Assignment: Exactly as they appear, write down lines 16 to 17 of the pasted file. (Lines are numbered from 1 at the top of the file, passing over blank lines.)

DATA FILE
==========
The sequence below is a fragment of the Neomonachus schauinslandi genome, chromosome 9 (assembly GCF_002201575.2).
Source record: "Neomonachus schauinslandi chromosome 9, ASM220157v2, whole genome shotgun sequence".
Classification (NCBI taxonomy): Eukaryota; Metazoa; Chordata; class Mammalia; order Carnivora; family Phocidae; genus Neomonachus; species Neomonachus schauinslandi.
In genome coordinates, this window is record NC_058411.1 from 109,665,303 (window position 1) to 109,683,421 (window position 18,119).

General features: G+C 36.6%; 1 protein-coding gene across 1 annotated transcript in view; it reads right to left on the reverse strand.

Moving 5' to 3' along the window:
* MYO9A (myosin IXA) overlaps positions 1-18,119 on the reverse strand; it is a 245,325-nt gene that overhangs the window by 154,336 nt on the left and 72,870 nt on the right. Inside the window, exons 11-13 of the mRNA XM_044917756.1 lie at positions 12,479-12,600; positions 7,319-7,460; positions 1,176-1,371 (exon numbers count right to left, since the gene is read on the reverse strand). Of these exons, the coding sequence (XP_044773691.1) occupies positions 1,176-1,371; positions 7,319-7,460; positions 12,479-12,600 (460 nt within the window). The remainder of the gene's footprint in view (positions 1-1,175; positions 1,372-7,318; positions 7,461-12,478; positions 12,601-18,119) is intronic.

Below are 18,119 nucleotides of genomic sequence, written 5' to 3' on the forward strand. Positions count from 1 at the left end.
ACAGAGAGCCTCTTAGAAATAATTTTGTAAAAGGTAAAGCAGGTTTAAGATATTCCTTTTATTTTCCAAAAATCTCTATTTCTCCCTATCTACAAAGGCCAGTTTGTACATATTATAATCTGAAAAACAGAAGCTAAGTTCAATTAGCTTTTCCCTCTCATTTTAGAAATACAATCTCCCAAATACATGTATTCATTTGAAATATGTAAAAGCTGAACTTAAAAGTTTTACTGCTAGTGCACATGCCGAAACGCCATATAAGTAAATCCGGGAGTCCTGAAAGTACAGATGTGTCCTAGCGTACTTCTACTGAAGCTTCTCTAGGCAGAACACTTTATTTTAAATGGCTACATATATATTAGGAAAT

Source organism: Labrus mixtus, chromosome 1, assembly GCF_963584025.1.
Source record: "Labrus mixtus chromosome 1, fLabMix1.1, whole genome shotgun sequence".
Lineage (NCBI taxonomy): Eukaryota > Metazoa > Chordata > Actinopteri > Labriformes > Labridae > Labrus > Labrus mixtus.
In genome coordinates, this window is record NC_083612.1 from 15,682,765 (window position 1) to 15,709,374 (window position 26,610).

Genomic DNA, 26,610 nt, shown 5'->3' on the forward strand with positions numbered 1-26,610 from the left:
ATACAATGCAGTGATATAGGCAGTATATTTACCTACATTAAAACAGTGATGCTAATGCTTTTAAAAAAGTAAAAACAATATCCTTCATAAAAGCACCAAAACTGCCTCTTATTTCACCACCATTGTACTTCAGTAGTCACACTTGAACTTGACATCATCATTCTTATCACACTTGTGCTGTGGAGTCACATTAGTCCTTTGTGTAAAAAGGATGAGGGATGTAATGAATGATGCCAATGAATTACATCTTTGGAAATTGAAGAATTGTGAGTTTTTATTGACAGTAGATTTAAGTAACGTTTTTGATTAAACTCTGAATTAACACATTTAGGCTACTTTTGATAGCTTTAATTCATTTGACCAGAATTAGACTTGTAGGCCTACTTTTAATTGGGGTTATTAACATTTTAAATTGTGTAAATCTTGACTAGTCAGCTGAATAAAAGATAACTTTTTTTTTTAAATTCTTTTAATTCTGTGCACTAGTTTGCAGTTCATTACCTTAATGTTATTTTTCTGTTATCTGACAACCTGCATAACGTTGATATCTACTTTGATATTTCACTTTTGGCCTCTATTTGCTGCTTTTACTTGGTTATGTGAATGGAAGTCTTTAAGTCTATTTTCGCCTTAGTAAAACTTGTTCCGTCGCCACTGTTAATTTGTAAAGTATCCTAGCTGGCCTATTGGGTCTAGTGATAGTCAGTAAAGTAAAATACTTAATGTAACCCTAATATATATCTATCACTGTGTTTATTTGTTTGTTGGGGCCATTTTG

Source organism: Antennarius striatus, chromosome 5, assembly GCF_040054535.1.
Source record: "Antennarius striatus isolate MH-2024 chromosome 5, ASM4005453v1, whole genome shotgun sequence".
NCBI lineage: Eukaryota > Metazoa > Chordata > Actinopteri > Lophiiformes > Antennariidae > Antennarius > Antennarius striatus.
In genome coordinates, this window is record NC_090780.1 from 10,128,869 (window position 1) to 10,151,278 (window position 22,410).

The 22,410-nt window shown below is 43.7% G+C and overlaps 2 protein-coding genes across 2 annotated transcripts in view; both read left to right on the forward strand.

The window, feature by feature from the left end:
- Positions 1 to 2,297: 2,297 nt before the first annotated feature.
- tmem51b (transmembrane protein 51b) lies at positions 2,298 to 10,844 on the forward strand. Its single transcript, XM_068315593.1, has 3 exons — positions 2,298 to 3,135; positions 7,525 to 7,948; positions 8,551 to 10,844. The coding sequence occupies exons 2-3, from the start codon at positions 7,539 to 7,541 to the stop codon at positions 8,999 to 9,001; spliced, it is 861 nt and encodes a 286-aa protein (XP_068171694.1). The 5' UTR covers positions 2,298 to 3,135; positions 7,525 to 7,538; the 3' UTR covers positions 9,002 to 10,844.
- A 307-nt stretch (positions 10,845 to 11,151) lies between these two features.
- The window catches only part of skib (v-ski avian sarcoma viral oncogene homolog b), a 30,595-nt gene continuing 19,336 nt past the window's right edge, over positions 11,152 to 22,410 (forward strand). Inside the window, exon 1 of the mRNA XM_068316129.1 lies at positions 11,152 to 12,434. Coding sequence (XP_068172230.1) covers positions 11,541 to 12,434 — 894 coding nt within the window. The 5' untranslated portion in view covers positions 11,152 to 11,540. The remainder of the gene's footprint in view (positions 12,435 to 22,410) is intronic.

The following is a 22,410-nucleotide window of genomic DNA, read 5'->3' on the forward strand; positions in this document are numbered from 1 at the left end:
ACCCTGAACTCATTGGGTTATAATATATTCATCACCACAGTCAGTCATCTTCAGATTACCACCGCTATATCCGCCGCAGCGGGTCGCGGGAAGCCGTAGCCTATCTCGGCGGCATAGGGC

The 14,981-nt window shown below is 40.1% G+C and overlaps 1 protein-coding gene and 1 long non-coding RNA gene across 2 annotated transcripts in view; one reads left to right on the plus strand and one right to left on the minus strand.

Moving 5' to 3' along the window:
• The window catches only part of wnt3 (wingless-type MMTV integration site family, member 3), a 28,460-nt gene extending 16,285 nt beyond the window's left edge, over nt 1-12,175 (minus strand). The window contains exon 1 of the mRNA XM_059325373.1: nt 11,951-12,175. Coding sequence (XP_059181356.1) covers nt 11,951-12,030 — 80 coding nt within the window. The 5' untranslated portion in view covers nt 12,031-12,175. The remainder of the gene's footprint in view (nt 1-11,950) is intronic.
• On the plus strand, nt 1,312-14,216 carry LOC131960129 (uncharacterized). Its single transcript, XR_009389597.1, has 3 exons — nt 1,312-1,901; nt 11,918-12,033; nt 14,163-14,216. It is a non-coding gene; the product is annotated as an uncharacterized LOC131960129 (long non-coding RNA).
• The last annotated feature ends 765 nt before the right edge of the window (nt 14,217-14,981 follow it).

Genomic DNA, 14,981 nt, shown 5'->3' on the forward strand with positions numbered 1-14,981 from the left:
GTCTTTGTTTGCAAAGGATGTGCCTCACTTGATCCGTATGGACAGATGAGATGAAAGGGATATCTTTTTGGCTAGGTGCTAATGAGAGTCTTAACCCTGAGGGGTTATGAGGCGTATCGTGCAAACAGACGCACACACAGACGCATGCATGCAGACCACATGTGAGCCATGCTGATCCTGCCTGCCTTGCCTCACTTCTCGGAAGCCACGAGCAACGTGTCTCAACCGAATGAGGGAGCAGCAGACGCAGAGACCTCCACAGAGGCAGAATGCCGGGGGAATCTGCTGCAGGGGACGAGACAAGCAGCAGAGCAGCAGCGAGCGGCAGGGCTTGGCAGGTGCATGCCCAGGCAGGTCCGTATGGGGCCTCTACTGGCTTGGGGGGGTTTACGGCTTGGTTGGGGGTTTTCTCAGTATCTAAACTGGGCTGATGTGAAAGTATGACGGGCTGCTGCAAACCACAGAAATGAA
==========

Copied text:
Source organism: Antennarius striatus, chromosome 5, assembly GCF_040054535.1.
Source record: "Antennarius striatus isolate MH-2024 chromosome 5, ASM4005453v1, whole genome shotgun sequence".